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Wednesday, July 29, 2015
My CandidatePosted Tuesday, May 1, 2012, at 9:33 AM
In the 2000 Indiana Primary, I went to the trouble of voting for the candidate who at that time I believed the best for the Republican Party cause, in this case John McCain. My vote mattered not a twit, and I knew it. At best my vote was a futile and symbolic gesture. By time the Indiana plebiscite arrived in 2000 "W" already had all the delegates he'd need.
On May 8, 2012, the Great State of Indiana will hold a primary election which includes, among other things, choices for each political party for their respective Presidential candidates. A Sample Ballot includes the names of Gingrich, Paul, Santorum, and somebody named Romney. By now, however, as they say at the track, "the fix is in." Given the lateness of the hour for this primary, how Indiana goes matters not a twit.
In spite of having virtually no voice in Presidential primaries we continue to be bombarded by all the inane nonsense, fantastic fabrications, and constant positional alterations which pass for political rhetoric these days. Listening to and watching all of this I was reminded of the 1972 Robert Redford movie, The Candidate:
"Idealistic young lawyer Bill McKay (Robert Redford), thoroughly involved with civil rights, legal aid and ecology, agrees to run for the U.S. Senate - not to win, he tells himself, but to bring vital issues before the voters. He despises political deals and compromises, but when the possibility of victory overshadows what seemed like certain defeat, his integrity begins to weaken. A fascinating and dynamic character study showing all the inner conflicts of a decent man torn between his ambition and his conscience. It tells what it costs - emotionally, morally, financially - to run for public office, and conveys all the doubts, all the self deceptions and ultimately all the cynicism of a man who knows he has sold out for something he isn't sure he really wants" (from imbd.com.).
As I watched this movie again after some 40 years the most striking thing was, as my mother said, the more things change the more they remain the same:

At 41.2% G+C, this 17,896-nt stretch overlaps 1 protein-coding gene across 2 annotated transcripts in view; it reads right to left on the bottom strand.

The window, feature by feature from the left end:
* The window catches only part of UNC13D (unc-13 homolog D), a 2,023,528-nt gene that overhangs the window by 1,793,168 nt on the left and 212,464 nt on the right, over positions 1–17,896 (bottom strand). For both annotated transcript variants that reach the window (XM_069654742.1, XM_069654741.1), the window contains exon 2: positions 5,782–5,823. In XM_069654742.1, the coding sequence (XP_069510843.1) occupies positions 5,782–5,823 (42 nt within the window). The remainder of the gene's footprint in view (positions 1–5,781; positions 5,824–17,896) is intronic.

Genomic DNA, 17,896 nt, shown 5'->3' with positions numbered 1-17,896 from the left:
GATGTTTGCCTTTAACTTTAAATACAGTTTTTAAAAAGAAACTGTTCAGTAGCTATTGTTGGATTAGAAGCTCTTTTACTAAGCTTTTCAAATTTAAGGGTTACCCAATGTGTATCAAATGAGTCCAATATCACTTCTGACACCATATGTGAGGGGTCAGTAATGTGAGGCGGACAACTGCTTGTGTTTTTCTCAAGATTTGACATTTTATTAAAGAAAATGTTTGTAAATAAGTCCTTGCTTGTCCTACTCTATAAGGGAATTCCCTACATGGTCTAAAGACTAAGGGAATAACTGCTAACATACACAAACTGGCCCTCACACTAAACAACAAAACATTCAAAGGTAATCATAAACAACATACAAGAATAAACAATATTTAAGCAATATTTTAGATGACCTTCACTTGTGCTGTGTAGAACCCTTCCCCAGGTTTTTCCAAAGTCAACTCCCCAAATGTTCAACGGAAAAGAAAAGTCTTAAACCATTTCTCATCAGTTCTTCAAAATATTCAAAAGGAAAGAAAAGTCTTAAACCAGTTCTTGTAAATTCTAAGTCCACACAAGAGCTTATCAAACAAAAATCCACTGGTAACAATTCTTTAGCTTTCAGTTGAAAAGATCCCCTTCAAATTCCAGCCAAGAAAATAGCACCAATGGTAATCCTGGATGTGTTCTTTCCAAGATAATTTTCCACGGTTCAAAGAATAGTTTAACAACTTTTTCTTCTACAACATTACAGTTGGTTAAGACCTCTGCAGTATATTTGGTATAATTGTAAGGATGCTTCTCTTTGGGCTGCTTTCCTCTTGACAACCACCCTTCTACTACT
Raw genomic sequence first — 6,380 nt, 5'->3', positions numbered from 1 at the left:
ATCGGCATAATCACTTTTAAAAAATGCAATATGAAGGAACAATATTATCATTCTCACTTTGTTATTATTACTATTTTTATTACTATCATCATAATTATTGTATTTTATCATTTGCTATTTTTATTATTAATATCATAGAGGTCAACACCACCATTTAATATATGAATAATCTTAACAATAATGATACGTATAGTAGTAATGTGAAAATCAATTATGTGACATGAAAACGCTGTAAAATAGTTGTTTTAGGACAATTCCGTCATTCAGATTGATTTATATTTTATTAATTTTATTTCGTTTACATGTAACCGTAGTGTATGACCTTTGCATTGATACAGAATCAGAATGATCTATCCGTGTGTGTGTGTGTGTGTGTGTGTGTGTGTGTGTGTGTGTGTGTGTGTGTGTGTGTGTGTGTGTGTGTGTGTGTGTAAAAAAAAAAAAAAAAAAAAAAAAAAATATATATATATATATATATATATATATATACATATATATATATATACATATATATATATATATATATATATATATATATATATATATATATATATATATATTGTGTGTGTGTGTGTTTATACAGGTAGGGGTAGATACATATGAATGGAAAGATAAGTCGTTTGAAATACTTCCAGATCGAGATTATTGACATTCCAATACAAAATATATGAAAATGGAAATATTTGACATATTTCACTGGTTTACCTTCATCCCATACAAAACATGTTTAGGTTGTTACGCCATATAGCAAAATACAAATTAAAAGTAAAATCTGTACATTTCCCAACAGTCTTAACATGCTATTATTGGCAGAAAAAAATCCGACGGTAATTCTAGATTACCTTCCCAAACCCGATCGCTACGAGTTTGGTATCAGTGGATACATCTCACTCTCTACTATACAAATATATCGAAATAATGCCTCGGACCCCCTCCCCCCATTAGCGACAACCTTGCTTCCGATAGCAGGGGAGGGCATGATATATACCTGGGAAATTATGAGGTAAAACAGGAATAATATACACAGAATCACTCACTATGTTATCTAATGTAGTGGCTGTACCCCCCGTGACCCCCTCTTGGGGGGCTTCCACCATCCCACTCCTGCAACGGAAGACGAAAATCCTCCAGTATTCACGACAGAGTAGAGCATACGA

The national divide between liberal and conservatives still runs along the same fissures. The unemployment rate at the time of the movie the same 8 percent -- which "The Candidate" thought was a positive indicator of a strong economy. "The Candidate" thought it'd be his opportunity to go around saying the things he wanted to say, all with no danger of actually being elected -- only to find himself playing the game and saying the things the way the pros said to play and say. In the movie the hero wins, and in a famous closing scene admits he doesn't know what to do next.
The mythical Bill McKay and Ron Paul would deny the resemblance, but "The Candidate" reminded me a lot of the latter:
Paul advocates policies which only a small percent of Americans support (and fewer understand). He doesn't have an ice cube's chance of winning. Most importantly he apparently doesn't expect to be President of the United States (in an interview I saw he said the idea of actually winning was "terrifying").
It would be interesting for Ron Paul to start saying the things they say and playing the way they play, beating they what play that game so well. Defying the fix and the fixers only to ask "The Candidate's" question, "What do we do now?"
Knowing my vote in this Presidential primary would be a futile and symbolic gesture I picked my candidate from the Sample Ballot. My guy is listed as "No Candidate Filed."
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